In the midst of the fiscal cliff negotiations, the Obama administration has provided us with a perfect example of why we’re in this situation in the first place. The president has put together a $60 billion emergency aid package for superstorm Sandy victims, which needs the approval of Congress. As with any large spending package, it’s filled with pork. ABC News first reported on the specifics of the bill, including the most outrageous requests:
$2 million to repair roof damage at Smithsonian buildings in Washington that pre-dates the storm; $4 million to repair sand berms and dunes at the Kennedy Space Center in Florida; and $41 million for clean-up and repairs at eight military bases along the storm’s path, including Guantanamo Bay, Cuba.
The Small Business Administration is seeking a $50 million slice of the pie for its post-storm response efforts, including “Small Business Development Centers and Women’s Business Development Centers.”
Congressional Republicans concerned about the national debt and spending are now exactly where the Obama administration wants them–stuck between a rock and a hard place. Approving the bill adds unnecessary billions onto a package that was only meant to do one thing–provide emergency support to Northeast victims of the superstorm. Yet stopping the bill in the House would allow the president to portray congressional Republicans as out-of-touch political animals, denying victims of one of the worst storms in U.S. history assistance. The Obama administration’s response to Republican resistance to the package sounds exactly like any individual in debt and confused about how they got there:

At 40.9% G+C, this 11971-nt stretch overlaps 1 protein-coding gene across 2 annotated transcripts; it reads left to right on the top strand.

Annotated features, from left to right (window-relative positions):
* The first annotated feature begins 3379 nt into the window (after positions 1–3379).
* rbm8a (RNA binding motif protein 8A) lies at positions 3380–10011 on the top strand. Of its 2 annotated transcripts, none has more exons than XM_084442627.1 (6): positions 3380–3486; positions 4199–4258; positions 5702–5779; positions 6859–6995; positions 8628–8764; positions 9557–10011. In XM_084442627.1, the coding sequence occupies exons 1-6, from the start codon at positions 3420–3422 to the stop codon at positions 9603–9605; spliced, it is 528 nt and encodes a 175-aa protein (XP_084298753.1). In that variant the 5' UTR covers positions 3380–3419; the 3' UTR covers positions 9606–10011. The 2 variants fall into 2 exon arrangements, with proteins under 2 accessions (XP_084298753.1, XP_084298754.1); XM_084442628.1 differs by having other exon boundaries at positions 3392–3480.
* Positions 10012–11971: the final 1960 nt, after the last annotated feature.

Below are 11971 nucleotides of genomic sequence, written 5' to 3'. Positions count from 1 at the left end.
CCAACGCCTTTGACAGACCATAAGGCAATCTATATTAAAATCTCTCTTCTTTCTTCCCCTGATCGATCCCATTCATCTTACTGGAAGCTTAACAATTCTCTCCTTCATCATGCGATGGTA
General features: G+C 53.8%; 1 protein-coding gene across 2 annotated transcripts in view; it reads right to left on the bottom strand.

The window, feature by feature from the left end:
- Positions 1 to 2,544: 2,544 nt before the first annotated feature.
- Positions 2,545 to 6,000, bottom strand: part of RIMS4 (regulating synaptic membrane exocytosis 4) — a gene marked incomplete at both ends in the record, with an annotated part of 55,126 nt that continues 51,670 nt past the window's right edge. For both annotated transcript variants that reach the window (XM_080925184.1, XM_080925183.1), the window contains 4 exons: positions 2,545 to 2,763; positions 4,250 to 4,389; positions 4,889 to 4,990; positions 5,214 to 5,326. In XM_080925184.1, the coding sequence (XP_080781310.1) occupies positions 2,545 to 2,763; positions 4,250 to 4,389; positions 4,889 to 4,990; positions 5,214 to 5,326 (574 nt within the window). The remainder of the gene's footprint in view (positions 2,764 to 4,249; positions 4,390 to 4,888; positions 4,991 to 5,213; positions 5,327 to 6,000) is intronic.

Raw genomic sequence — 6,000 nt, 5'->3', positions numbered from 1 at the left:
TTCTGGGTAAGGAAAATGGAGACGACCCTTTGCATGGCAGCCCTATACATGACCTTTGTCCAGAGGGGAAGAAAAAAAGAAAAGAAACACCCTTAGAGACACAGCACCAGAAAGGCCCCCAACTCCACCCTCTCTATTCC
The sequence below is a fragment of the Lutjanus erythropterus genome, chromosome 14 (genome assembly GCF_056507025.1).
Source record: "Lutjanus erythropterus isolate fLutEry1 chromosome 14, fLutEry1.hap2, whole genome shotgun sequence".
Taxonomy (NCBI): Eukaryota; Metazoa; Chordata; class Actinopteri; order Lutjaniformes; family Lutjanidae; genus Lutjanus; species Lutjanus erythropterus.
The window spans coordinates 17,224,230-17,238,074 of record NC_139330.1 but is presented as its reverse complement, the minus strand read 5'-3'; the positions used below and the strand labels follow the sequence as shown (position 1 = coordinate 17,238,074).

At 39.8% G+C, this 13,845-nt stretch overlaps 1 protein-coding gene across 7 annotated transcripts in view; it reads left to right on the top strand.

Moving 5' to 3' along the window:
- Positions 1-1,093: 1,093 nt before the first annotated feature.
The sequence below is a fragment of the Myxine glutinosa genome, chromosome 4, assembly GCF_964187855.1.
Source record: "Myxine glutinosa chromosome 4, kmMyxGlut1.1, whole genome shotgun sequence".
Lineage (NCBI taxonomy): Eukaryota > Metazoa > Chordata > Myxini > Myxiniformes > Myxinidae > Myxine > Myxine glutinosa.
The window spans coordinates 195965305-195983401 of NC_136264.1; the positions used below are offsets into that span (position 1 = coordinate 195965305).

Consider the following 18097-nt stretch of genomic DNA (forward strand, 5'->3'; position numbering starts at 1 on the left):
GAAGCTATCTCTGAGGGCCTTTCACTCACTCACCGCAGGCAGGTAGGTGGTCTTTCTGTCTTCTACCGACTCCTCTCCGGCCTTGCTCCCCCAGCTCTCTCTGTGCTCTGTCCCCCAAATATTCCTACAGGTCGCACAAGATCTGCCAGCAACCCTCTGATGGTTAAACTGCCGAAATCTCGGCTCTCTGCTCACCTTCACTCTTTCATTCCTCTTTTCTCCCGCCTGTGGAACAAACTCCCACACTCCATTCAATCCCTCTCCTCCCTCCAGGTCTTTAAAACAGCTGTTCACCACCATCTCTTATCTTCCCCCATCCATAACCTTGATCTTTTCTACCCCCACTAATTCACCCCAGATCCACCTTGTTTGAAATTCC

“The aid to federal agencies is a very small percentage of the entire package,” the official told ABC News.
Just because the wasteful percentage of the package is quite small in comparison to the overall expenditures doesn’t mean that it should be passed as-is. The only way for Americans to stop digging ourselves into debt is by starting to distinguish needs from wants, and unfortunately that means that we might not have as many “Women’s Business Development Centers” as we might like. By trimming the fat, Americans can ensure that future generations will be at least able to provide for their needs, and maybe one day, their wants as well.